The Constitution limits the federal government’s power, but it does give Congress the power to levy taxes. So Congress has historically used its taxing authority to pre-empt state laws and to exercise control over its citizens’ behavior. George Will discusses an essay by David B. Kopel and Trevor Burrus entitled “Sex, Drugs, Alcohol, Gambling and Guns: The Synergistic Constitutional Effects.”From George Will:
Kopel and Burrus, both associated with Washington’s libertarian Cato Institute, cite the 1914 Harrison Narcotics Act, which taxed dealings involving opium or coca leaves, as an early example of morals legislation passed using Congress’s enumerated taxing power as a pretext. In 1919, the Supreme Court held that the law “may not be declared unconstitutional because its effect may be to accomplish another purpose as well as the raising of revenue.”
Its “effect”? The effect of suppressing the drug business obviously was its purpose. Nevertheless, the court held that even if “motives” other than raising revenue really explained Congress’s exercise of its enumerated power, the law still could not be invalidated “because of the supposed motives which induced it.”
“Supposed”? The court’s refusal to reach a reasonable conclusion about the pretext Congress used in this case for trespassing on territory reserved to the states enabled the federal government to begin slipping its constitutional leash. In 1922, Chief Justice William Howard Taft warned that Congress could seize control of “the great number of subjects” reserved to the states by the 10th Amendment by imposing a “so-called tax” on any behavior it disapproved of: “To give such magic to the word ‘tax’ would be to break down all constitutional limitation of the powers of Congress and completely wipe out the sovereignty of the states.”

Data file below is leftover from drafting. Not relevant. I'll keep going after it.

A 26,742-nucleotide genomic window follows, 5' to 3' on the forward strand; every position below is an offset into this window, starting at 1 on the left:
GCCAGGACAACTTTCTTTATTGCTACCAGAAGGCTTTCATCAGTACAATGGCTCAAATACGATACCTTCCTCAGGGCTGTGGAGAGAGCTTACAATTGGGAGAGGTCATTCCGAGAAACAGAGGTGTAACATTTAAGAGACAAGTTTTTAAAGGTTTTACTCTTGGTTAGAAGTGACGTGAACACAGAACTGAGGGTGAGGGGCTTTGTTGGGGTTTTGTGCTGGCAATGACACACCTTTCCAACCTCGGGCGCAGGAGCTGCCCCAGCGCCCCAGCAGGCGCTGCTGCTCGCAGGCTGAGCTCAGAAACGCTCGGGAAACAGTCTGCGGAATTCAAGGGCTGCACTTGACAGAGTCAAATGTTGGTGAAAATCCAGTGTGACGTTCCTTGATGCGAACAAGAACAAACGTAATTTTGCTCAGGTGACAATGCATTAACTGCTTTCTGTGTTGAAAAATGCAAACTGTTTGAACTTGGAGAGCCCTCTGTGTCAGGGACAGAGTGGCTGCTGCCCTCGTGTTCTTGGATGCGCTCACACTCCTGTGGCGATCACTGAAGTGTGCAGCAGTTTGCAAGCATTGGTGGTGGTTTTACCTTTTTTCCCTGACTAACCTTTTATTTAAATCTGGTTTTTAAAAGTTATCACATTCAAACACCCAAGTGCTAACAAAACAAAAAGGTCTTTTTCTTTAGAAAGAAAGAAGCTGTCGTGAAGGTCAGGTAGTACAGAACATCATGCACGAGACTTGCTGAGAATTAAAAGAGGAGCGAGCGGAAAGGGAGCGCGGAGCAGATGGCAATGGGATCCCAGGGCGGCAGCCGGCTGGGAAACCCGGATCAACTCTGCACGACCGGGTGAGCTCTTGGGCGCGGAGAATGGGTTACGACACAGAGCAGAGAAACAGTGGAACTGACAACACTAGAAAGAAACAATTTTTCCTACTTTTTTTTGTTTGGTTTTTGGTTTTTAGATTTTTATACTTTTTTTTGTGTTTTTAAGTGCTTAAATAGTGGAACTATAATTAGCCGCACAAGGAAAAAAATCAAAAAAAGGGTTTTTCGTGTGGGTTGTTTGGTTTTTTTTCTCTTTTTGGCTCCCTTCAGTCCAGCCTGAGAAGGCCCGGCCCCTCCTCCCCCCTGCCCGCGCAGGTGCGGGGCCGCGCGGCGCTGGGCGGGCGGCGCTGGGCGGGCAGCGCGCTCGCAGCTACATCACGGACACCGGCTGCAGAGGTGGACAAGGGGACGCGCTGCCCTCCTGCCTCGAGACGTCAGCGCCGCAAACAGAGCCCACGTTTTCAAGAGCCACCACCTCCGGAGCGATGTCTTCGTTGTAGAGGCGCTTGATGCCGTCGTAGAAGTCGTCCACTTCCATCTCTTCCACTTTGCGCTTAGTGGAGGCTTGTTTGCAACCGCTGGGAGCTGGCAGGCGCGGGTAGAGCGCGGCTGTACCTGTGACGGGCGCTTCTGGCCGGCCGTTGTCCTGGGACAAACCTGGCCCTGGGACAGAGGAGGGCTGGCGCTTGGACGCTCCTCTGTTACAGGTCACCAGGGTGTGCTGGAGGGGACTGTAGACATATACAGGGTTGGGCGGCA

So, a 1934 law imposed a $200 tax on the making and transfer of certain guns. Supreme Court Justice Harlan Fiske Stone complacently said that any act of Congress “which, on its face, purports to be an exercise of the taxing power” should be treated as such, without judicial inquiring into any “hidden motives” Congress had. “Hidden”?
Congress responded to this “abdication of judicial scrutiny” (Kopel’s and Burrus’s correct characterization) with the 1937 Marihuana Tax Act, another supposed tax law actually designed not to raise revenue but to legislate morality by changing behavior. The 1951 Revenue Act taxed “persons engaged in the business of accepting wagers” and required them “to register with the Collector of Internal Revenue.” The IRS was becoming the enforcer of laws to make Americans better behaved, as judged by their betters in the federal government.
Note the complicity of the Supreme Court in all of this, including, of course, the construing of Obamacare penalties as a tax.